Early experiences of adversity and conflict are likely to make subsequent developmental challenges in adolescence more difficult, and are likely a potentiating factor in those at risk of developing Bipolar Disorder.
Diagnosis is based on the self-reported experiences of an individual as well as abnormalities in behavior reported by family members, friends, or co-workers, followed by secondary signs observed by a psychiatrist, nurse, social worker, clinical psychologist, or other clinician in a clinical assessment.
There are lists of criteria for someone to be so diagnosed. These depend on both the presence and duration of certain signs and symptoms. Assessment is usually done on an outpatient basis; admission to an inpatient facility is considered if there is a risk to oneself or others.
The most widely used criteria for diagnosing Bipolar Disorder are from the American Psychiatric Association’s Diagnostic and Statistical Manual of Mental Disorders, the current version being DSM-IV-TR, and the World Health Organization’s International Statistical Classification of Diseases and Related Health Problems, currently the ICD-10. The latter criteria are used in Europe and other regions while the DSM criteria are used in the USA and other regions, as well as prevailing in research studies.
An initial assessment may include a physical exam by a physician. Although there are no biological tests which confirm BD, tests may be carried out to exclude medical illnesses such as hypo- or hyperthyroidism, metabolic disturbance, a systemic infection or chronic disease, and syphilis or HIV infection. An EEG may be done to exclude epilepsy, and a CT scan of the head to exclude brain lesions. Investigations are not generally repeated for relapse unless there is a specific medical indication.
Several rating scales for the screening and evaluation of BD exist, such as the Bipolar Spectrum Diagnostic Scale. The use of evaluation scales cannot substitute a full clinical interview, but they serve to systematize the recollection of symptoms. On the other hand, instruments for the screening of BD have low sensitivity and limited diagnostic validity.
Criteria and subtypes
There is no clear consensus as to how many types of Bipolar Disorder exist. In DSM-IV-TR and ICD-10, BD is conceptualized as a spectrum of disorders occurring on a continuum.
Subcategories specify whether there has been more than one episode, and the type of the most recent episode. A depressive or hypomanic episode is not required for diagnosis, but it frequently occurs.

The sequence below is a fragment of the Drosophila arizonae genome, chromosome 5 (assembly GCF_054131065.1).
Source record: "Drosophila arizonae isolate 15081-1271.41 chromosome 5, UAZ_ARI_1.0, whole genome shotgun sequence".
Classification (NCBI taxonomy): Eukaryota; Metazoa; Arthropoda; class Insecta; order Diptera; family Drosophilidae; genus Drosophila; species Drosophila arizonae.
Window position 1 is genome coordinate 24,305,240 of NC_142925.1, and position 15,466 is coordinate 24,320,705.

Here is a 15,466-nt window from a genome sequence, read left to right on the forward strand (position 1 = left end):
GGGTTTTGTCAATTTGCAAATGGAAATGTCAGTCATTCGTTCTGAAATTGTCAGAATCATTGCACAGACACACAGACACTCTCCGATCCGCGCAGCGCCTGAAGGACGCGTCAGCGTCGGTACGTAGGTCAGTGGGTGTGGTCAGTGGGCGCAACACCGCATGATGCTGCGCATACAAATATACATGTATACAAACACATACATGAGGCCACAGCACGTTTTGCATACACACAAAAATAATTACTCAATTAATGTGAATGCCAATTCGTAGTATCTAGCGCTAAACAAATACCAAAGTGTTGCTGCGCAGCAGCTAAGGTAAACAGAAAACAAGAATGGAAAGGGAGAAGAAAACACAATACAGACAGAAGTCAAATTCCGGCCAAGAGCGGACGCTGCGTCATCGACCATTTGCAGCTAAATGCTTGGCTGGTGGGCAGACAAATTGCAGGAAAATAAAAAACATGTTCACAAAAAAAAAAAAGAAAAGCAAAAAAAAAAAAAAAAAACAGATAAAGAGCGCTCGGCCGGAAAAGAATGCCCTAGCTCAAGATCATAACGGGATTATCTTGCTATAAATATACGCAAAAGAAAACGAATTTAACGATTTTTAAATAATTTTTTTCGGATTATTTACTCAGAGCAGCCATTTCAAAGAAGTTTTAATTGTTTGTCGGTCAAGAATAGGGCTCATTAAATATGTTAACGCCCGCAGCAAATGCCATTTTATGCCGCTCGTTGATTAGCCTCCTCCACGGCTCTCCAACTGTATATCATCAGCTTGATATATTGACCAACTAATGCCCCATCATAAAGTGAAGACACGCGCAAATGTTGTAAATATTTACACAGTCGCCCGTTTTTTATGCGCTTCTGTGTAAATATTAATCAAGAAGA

Bipolar I Disorder
One or more manic episodes. Subcategories specify whether there has been more than one episode, and the type of the most recent episode. A depressive or hypomanic episode is not required for diagnosis, but it frequently occurs.
Bipolar II Disorder
No manic episodes, but one or more hypomanic episodes and one or more major depressive episode. However, a Bipolar II diagnosis is not a guarantee that they will not eventually suffer from such an episode in the future. Hypomanic episodes do not go to the full extremes of mania (i.e., do not usually cause severe social or occupational impairment, and are without psychosis), and this can make Bipolar II more difficult to diagnose, since the hypomanic episodes may simply appear as a period of successful high productivity and is reported less frequently than a distressing, crippling depression.
A history of hypomanic episodes with periods of depression that do not meet criteria for major depressive episodes. There is a low-grade cycling of mood that appears to the observer as a personality trait, and interferes with functioning.
Bipolar Disorder NOS (Not Otherwise Specified)
This is a catchall category, diagnosed when the disorder does not fall within a specific subtype. Bipolar NOS can still significantly impair and adversely affect the quality of life of the patient.
The Bipolar II categories and I have specifiers that indicate the presentation and course of the disorder. For example, the “with full interepisode recovery” specifier applies if there was full remission between the two most recent episodes.